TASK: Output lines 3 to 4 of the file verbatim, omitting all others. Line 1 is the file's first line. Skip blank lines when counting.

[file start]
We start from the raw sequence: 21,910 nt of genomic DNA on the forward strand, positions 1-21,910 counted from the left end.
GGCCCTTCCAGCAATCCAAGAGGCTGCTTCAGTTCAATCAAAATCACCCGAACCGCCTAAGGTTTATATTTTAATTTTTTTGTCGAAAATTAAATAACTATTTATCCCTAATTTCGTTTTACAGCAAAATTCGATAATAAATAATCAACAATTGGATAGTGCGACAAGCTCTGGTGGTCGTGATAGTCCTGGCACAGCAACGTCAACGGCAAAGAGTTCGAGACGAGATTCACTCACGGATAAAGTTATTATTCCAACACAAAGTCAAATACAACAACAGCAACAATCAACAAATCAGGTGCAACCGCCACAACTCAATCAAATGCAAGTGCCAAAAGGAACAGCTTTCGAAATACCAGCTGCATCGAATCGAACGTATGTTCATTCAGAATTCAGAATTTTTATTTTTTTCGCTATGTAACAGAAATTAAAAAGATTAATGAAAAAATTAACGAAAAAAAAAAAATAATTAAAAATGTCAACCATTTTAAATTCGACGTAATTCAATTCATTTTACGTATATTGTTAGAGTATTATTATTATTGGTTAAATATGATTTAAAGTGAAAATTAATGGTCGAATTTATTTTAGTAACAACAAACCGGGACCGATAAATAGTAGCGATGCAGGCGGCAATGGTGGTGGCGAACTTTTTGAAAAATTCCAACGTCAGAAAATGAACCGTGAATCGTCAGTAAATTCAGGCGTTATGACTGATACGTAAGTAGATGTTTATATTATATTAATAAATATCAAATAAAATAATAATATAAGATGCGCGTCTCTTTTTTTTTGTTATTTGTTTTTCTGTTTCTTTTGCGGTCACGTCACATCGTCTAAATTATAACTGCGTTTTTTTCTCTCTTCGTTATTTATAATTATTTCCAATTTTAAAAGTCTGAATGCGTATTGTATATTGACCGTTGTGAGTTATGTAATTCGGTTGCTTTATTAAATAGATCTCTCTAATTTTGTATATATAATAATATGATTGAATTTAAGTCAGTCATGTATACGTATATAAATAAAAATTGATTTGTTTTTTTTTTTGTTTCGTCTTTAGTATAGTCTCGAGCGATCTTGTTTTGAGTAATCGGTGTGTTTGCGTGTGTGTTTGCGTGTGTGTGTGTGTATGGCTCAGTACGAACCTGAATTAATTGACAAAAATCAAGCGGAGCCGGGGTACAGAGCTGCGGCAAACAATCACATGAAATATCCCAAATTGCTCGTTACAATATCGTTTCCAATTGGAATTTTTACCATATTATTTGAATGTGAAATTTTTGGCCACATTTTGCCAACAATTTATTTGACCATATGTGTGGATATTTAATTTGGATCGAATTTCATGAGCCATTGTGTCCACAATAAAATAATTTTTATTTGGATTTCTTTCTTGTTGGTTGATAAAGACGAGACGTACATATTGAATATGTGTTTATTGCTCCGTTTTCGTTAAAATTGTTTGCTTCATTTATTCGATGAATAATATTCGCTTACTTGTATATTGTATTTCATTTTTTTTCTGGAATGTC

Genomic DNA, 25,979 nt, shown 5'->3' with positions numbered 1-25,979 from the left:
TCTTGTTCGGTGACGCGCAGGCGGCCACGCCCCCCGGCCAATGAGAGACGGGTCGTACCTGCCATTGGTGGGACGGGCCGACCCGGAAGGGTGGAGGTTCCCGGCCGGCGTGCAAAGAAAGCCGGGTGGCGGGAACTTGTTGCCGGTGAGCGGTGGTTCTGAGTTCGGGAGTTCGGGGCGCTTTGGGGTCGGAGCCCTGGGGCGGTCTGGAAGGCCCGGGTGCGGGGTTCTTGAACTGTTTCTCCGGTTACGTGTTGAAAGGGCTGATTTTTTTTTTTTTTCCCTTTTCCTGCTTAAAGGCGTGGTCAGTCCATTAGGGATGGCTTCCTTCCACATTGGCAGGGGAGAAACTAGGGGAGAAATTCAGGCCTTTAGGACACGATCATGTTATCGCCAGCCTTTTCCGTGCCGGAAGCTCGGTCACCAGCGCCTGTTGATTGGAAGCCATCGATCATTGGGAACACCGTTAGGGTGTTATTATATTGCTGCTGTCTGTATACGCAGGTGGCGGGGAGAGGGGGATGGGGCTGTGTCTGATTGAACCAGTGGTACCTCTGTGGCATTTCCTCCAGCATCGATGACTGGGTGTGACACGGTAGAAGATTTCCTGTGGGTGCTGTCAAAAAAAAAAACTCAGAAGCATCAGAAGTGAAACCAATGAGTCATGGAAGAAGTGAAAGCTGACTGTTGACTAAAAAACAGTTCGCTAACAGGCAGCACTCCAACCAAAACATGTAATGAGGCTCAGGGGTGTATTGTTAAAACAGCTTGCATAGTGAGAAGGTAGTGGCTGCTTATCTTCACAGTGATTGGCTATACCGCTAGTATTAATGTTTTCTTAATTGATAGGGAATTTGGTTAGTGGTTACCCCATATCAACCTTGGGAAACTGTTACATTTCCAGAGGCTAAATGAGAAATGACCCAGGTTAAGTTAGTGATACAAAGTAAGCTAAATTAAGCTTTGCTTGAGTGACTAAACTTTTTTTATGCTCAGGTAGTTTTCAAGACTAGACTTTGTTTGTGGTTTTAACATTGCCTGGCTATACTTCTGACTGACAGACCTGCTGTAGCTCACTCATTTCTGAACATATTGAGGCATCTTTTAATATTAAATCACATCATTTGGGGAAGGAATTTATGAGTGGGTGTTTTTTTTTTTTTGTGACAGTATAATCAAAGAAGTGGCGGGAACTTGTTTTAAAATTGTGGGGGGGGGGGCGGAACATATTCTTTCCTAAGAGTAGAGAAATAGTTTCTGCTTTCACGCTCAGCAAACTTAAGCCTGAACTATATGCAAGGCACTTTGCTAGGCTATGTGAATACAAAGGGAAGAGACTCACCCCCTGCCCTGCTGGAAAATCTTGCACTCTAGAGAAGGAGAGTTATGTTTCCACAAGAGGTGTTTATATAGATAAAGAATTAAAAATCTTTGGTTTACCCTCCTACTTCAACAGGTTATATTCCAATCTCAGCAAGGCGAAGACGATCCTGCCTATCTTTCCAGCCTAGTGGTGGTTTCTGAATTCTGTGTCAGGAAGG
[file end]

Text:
Genomic DNA, 25,979 nt, shown 5'->3' with positions numbered 1-25,979 from the left:
TCTTGTTCGGTGACGCGCAGGCGGCCACGCCCCCCGGCCAATGAGAGACGGGTCGTACCTGCCATTGGTGGGACGGGCCGACCCGGAAGGGTGGAGGTTCCCGGCCGGCGTGCAAAGAAAGCCGGGTGGCGGGAACTTGTTGCCGGTGAGCGGTGGTTCTGAGTTCGGGAGTTCGGGGCGCTTTGGGGTCGGAGCCCTGGGGCGGTCTGGAAGGCCCGGGTGCGGGGTTCTTGAACTGTTTCTCCGGTTACGTGTTGAAAGGGCTGATTTTTTTTTTTTTTCCCTTTTCCTGCTTAAAGGCGTGGTCAGTCCATTAGGGATGGCTTCCTTCCACATTGGCAGGGGAGAAACTAGGGGAGAAATTCAGGCCTTTAGGACACGATCATGTTATCGCCAGCCTTTTCCGTGCCGGAAGCTCGGTCACCAGCGCCTGTTGATTGGAAGCCATCGATCATTGGGAACACCGTTAGGGTGTTATTATATTGCTGCTGTCTGTATACGCAGGTGGCGGGGAGAGGGGGATGGGGCTGTGTCTGATTGAACCAGTGGTACCTCTGTGGCATTTCCTCCAGCATCGATGACTGGGTGTGACACGGTAGAAGATTTCCTGTGGGTGCTGTCAAAAAAAAAAACTCAGAAGCATCAGAAGTGAAACCAATGAGTCATGGAAGAAGTGAAAGCTGACTGTTGACTAAAAAACAGTTCGCTAACAGGCAGCACTCCAACCAAAACATGTAATGAGGCTCAGGGGTGTATTGTTAAAACAGCTTGCATAGTGAGAAGGTAGTGGCTGCTTATCTTCACAGTGATTGGCTATACCGCTAGTATTAATGTTTTCTTAATTGATAGGGAATTTGGTTAGTGGTTACCCCATATCAACCTTGGGAAACTGTTACATTTCCAGAGGCTAAATGAGAAATGACCCAGGTTAAGTTAGTGATACAAAGTAAGCTAAATTAAGCTTTGCTTGAGTGACTAAACTTTTTTTATGCTCAGGTAGTTTTCAAGACTAGACTTTGTTTGTGGTTTTAACATTGCCTGGCTATACTTCTGACTGACAGACCTGCTGTAGCTCACTCATTTCTGAACATATTGAGGCATCTTTTAATATTAAATCACATCATTTGGGGAAGGAATTTATGAGTGGGTGTTTTTTTTTTTTTGTGACAGTATAATCAAAGAAGTGGCGGGAACTTGTTTTAAAATTGTGGGGGGGGGGGCGGAACATATTCTTTCCTAAGAGTAGAGAAATAGTTTCTGCTTTCACGCTCAGCAAACTTAAGCCTGAACTATATGCAAGGCACTTTGCTAGGCTATGTGAATACAAAGGGAAGAGACTCACCCCCTGCCCTGCTGGAAAATCTTGCACTCTAGAGAAGGAGAGTTATGTTTCCACAAGAGGTGTTTATATAGATAAAGAATTAAAAATCTTTGGTTTACCCTCCTACTTCAACAGGTTATATTCCAATCTCAGCAAGGCGAAGACGATCCTGCCTATCTTTCCAGCCTAGTGGTGGTTTCTGAATTCTGTGTCAGGAAGG